In our opinion, the addition of this language eliminated the assessor’s discretion as to a senior citizen’s residency in nursing home-type confinement situations. {1}

As originally enacted (L.1997, c.389, pt.B, § 1), the residency requirement for the STAR exemption was akin to the pre-1985 residency requirement of section 467. Consequently, the original version of this opinion advised that, in situations where eligibility for section 467 was not also in issue, {2} in determining STAR eligibility where the applicant is absent from the home due to ill health, and is residing elsewhere, the assessor should apply his or her discretion (as discussed in 1 Op.Counsel SBEA No. 115).

However, STAR has been amended, effective for administration of the exemption beginning with the 2000-01 school year. New section 425(4)(c), as added by chapter 405 (pt.A, § 4) of the Laws of 1999, provides that, as with the senior citizens exemption, an owner’s confinement in a residential health care facility will not disqualify the property from receiving a STAR exemption, provided (again like § 467), the property is not occupied by anyone other than the spouse or co-owner of the property. (The income exclusion of § 467 does not apply to STAR.)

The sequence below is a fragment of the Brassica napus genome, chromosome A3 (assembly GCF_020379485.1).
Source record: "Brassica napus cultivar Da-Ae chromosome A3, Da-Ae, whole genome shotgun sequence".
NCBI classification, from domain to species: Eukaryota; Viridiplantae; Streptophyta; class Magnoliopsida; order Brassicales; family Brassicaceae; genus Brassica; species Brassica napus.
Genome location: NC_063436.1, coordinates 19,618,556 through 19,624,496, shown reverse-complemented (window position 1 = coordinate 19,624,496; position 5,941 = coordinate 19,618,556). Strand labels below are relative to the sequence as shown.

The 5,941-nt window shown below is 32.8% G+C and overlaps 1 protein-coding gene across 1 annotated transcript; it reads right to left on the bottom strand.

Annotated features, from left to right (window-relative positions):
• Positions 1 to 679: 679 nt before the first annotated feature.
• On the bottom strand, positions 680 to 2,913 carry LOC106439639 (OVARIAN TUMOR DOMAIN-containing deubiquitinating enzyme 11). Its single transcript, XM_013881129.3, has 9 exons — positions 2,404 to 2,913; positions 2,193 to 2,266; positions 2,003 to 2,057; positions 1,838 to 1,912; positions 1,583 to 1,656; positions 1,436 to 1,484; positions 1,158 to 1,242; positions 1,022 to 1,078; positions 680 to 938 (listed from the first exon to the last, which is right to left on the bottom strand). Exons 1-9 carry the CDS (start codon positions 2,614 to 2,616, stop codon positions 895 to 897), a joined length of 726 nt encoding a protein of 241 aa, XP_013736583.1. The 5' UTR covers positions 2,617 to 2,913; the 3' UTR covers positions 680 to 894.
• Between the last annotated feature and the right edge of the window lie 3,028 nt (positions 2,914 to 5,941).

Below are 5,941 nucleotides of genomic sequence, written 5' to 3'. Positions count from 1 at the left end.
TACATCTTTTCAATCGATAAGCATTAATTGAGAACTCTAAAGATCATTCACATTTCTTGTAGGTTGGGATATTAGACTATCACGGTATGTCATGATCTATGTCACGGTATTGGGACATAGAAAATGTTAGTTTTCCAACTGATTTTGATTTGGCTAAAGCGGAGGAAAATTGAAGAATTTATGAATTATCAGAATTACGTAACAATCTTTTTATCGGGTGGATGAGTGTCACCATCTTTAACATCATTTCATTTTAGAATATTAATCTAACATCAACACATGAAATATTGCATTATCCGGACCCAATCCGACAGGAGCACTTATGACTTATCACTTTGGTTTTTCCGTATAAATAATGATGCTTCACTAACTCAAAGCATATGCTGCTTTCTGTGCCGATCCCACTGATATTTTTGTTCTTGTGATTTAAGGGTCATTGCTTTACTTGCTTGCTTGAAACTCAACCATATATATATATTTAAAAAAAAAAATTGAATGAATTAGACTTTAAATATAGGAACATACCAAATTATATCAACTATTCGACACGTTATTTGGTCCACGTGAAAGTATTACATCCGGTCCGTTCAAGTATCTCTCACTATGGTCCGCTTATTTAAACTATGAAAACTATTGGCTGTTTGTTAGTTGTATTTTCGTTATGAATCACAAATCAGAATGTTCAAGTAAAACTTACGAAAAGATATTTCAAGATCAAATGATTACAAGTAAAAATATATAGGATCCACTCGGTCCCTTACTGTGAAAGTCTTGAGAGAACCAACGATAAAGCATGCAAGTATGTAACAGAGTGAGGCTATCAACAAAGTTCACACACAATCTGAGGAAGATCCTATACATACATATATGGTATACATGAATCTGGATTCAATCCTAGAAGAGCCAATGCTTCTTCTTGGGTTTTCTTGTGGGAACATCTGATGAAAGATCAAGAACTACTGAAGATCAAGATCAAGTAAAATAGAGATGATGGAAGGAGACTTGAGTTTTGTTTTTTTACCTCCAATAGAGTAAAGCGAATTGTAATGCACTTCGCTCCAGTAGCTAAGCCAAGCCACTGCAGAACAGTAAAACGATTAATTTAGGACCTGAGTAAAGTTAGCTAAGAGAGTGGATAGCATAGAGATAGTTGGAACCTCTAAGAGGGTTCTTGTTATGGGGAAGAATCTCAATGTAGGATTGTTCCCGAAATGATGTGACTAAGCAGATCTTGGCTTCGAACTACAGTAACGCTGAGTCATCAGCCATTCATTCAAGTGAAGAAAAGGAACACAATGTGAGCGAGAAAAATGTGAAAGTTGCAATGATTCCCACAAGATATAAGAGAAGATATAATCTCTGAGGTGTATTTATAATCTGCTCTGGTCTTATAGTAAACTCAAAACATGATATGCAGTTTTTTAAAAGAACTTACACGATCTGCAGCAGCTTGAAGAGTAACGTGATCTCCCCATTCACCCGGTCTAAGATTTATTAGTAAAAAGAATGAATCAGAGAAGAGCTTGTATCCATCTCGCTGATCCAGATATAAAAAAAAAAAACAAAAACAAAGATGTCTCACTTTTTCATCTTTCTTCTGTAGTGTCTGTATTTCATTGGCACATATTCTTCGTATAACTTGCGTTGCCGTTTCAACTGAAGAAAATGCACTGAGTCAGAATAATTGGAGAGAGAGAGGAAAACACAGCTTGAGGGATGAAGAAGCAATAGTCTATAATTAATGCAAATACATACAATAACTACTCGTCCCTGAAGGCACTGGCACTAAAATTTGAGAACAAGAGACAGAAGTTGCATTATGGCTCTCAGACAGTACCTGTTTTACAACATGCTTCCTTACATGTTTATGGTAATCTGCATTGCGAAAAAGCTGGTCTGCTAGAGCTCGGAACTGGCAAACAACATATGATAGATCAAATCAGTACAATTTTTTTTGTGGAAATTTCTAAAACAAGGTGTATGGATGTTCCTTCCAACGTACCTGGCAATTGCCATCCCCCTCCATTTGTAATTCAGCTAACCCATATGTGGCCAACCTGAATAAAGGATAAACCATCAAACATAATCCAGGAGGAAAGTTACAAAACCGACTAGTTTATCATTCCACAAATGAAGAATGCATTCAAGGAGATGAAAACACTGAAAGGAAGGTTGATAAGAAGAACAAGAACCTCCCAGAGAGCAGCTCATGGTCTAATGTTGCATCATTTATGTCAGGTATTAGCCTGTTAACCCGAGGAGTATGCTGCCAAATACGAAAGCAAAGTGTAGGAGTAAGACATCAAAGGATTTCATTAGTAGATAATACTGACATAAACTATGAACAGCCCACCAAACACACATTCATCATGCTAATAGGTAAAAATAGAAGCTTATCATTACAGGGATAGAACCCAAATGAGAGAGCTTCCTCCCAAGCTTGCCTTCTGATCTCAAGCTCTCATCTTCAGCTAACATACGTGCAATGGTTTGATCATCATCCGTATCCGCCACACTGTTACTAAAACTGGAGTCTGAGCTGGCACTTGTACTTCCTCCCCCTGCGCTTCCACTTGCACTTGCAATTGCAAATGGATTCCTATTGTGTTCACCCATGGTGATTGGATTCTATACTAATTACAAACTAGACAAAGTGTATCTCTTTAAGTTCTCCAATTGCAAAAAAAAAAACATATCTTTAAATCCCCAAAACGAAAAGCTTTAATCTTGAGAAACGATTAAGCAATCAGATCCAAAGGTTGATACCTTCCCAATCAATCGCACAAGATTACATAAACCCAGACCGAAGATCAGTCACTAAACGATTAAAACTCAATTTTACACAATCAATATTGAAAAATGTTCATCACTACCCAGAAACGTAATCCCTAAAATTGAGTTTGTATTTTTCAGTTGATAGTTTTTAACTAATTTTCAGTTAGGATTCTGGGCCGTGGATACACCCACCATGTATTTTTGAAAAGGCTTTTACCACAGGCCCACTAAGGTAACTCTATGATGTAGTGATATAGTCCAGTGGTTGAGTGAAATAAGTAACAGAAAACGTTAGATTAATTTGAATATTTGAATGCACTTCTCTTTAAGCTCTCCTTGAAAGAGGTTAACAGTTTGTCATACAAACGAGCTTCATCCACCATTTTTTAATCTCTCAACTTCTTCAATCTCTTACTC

Section 2801(3) of the Public Health Law defines “residential health care facility” as a “nursing home or a facility providing health-related service.” “Health-related service” is defined as “service in a facility or facilities which provide or offer lodging, board and physical care including, but not limited to, the recording of health information, dietary supervision and supervised hygienic services incident to such service” (Public Health Law, § 2801(4)(b)). If the facility is other than a nursing home, the assessor must also determine if that facility offers “health-related service” satisfying this definition and therefore the statute’s residency requirement.

Where an applicant in ill health is absent from his or her home and is residing with a friend or relative, as opposed to a health care facility, the provisions of section 467(3)(d)(i) or 425(4)(c) are not satisfied. In such a case, the assessor must again use his or her judgment in determining the applicant’s legal residence. {3}

August 27, 1998
Revised October 12, 1999

{1}  This provision was slightly revised and denominated as section 467(3)(d)(i) when the provisions of section 467(3)(d)(ii) were added (L.1990, c.471).

{2}  This is because where an assessor determines that property is eligible for a senior citizens exemption, it is also legally entitled to receive the enhanced STAR exemption (RPTL, § 425(6)(c)).

{3}  In discussing the original residency requirement of section 467, we stated: “Which dwelling is his legal residence depends upon such facts as where he votes, the length of time spent in each place, the nature and amount of personal property in each place, and other conduct and behavior evidencing which he considers to be his permanent home” (2 Op.Counsel SBEA No. 57).